Some sessions are great sessions that put a smile on your face for the drive home, and have you flipping through your railroad books long into the night.
And then there was last night.
Actually, it wasn’t bad. Not bad. Not too BAD. Not too much. But…
Well, yeah, apparently we found the niche Ringling Brothers has left.
We were packed, always good, lots of guests, but then again it makes running a bit tricky and our mistakes all the more embarrassing. And then everyone seemed a bit “off” (more on this in a bit). A couple of crews left turnouts open on the main. A couple of crews drove into those spurs with mainline trains, forcing sheepish backing moves. And a couple of crews complained about turnouts that threw every car on the ground (and which were set against them). So most of my effort was spent getting the clocks working, getting equipment on the rails, getting dodgy turnouts to throw, answering questions. I did get to run the Harris Glen turn up the hill, a fun job married by one of my locos blowing a chip (meaning I ran it with a single four-axle). Got everything put away and made it back to Calypso – fun run.
I was going to run 271 after this but someone called for helpers and the usual crew was out on the road. So I dialed up and lugged a freight over the hill. Was going to cut off at the summit and slip into the pocket but an eastbound coal drag called for help in Pittsburgh, so I rolled on point down the Red Rock and dropped off. Eventually they showed up (and good thing I was there – I had to drag them fully into the siding). We got over the hill fine, and yet another call, this time at Hellertown from a crew on a potentially-stalled freight that would need a boost. So over I went to them. Coupled up and sat for a bit (as usual on busy nights, the DS was new and starting to slip backwards into time – bad sign to see every callbox in use). I was enjoying the irony of the fact that the crew I was helping was the usual helper crew. I was in the midst of coming up with a sharp crack – “So, the shoe is on the other foot, eh? The helper becomes… the helped” when the guy one-upped me by suffering a medical emergency. He had to go sit down and sip water, but he looked bad. I asked if we needed an ambulance but he said no (frankly pal, you looked like death microwaved for 10 seconds). With him weakly waving me back to the cab, I left him to die in that metaphorical ditch and, with a throttle in each hand, coaxed the drag freight up and over the summit. Rode out my warrant to Red Rock and had just gotten into a siding and snagged another just-off-the-footplate crew to run the freight in to Cincinnati when our fallen member decided to even look worse (and I haven’t finished getting that dead-guys plaque fixed up yet). He needed to take his engines and get home, and he really couldn’t drive like that. So I’m standing there like Han Solo in the snows of Hoth when the TaunTaun dies, looking around, trying to figure what to do.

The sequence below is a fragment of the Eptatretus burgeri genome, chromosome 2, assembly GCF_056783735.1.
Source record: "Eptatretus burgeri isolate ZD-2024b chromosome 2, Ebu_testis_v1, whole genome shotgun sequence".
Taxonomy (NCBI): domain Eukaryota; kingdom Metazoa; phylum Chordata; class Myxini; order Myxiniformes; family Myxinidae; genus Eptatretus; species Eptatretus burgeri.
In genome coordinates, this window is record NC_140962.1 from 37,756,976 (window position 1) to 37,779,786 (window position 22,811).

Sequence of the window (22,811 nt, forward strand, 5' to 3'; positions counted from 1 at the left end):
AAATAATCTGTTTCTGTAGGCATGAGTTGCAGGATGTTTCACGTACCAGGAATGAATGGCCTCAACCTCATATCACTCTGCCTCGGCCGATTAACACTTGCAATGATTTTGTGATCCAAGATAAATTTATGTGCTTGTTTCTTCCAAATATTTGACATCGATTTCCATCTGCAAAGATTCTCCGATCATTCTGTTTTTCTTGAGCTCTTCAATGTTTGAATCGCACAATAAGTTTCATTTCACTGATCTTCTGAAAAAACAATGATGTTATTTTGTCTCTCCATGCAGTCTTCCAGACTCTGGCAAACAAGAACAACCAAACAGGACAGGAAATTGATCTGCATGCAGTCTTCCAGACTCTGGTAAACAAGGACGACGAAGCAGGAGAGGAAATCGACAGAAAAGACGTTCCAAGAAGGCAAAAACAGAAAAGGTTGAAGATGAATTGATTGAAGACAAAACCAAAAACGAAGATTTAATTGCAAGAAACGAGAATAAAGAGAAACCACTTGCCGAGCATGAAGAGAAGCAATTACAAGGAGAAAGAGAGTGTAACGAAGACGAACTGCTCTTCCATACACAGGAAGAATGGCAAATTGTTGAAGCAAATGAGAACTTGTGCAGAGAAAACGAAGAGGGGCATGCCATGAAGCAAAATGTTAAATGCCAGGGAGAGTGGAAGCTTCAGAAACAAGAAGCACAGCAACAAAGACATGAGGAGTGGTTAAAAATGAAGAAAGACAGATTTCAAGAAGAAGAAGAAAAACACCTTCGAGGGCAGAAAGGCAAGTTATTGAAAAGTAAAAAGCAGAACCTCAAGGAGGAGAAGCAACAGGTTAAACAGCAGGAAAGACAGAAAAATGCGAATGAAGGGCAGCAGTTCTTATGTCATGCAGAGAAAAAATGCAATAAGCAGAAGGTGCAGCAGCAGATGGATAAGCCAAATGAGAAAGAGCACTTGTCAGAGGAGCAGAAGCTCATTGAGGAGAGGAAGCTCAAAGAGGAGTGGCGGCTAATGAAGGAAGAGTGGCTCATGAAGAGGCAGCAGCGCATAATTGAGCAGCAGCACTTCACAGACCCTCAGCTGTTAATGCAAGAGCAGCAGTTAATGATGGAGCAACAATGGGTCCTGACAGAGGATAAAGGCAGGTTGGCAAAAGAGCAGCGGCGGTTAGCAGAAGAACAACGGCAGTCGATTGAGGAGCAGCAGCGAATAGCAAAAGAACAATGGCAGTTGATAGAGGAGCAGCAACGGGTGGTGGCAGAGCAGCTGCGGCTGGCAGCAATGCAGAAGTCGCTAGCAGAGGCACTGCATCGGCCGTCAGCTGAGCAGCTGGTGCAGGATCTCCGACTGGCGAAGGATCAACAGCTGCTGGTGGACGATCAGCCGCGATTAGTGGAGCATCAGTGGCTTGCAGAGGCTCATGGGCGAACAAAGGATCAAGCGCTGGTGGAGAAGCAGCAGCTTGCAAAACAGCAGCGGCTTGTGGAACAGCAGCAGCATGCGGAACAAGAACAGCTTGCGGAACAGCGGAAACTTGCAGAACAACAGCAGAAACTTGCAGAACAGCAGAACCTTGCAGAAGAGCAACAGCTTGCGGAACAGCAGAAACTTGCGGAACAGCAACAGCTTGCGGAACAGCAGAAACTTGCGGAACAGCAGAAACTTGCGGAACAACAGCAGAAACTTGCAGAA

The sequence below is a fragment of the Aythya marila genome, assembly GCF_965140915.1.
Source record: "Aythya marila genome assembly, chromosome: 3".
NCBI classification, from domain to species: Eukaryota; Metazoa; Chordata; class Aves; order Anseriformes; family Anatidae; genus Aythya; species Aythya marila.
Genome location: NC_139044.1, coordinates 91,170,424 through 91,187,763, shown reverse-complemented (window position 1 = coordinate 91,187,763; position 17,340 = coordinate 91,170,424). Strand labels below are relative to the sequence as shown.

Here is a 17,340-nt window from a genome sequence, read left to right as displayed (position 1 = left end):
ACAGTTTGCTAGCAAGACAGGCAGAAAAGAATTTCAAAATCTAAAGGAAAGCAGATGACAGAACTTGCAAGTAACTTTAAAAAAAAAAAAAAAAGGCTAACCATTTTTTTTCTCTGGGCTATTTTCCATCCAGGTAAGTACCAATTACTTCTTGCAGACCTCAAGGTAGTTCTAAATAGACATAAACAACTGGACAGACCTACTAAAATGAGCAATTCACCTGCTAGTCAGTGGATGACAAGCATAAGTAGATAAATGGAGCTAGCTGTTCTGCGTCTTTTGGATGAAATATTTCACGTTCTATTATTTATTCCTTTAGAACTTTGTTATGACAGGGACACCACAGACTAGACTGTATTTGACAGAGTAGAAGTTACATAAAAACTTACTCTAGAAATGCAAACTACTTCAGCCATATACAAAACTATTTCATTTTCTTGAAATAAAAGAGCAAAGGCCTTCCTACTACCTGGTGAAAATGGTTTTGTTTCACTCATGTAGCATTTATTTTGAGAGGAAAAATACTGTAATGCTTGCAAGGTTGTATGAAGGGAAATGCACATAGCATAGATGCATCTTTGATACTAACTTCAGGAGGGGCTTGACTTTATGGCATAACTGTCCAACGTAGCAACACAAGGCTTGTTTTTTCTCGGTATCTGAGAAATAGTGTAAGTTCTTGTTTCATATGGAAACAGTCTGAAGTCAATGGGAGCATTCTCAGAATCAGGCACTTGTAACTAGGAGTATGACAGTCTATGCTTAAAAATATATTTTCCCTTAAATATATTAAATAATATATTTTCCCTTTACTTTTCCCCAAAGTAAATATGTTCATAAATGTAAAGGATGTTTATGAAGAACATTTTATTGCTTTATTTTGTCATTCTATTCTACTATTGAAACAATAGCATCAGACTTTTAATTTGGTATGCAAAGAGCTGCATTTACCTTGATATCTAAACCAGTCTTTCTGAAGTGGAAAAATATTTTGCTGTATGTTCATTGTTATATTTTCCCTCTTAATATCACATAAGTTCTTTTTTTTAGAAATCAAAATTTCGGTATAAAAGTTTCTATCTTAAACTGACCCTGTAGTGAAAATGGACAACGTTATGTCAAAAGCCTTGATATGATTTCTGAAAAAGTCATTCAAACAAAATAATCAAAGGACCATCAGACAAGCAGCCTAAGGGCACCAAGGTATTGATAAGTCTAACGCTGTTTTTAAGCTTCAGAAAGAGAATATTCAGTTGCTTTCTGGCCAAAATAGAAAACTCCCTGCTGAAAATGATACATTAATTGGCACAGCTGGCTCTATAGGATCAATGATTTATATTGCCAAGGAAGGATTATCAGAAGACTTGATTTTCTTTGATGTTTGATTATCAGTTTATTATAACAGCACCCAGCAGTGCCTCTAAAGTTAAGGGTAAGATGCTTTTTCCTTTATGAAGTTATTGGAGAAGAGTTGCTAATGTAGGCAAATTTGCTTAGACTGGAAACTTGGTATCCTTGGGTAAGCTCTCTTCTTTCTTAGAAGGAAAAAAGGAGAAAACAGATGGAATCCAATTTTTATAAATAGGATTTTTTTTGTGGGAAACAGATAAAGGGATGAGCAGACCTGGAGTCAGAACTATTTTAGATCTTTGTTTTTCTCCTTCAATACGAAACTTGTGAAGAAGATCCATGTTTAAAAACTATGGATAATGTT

Good John, my relief crew, said, “I’ll run it in.” “But he’s taking his engines. And what about the helpers? Who will get them back to the Glen?” Jonathan considered it. “Pull the engines off. I’ll run it to Cincy on the helpers.”
That was such an unconventional, outrageous plan that we went with it. While Frank (ever as friendly and smiling as the Red Jack) gathered our member’s things, I found Bob the Veep in the back, looking over my Harris Dead engine. “Chips fried,” he told me.
“Not as fried as that guy out there. I gotta drive him him. And you gotta drive me back.” Thankfully, for all his political faults, Bob agreed without a moment’s doubt (the gun pointed at his head might have helped). So off we went into the night, carrying our critically injured member home, who, in the spirit of Monty Python, “got better” as the miles rolled by.
Got back to the club at 11pm and saw one car. Came in and found Bad Jonathan sticking around for my return, running the final freight (my freight) in. This will make out automated freight forwarding for next month a lot easier, so maybe he’s Not So Bad Jonathan now. While he ran off its final miles, I looked over the ladings for Martin Yard and wondered if the yardmaster had actually followed his sheets or had another system in mind (numerical sorting perhaps). That’s going to be a cleanup job for myself and Bruce to tackle next week.
But, yeah, we shut things down at half-past 11pm (7am on the clock) and locked the place up.
But no matter how bad the session was, it was still good. I don’t know how many trains we ran (when you aren’t the DS, you can’t see the big picture). But it was fun.
And we’ll try to make the next one even “funner”.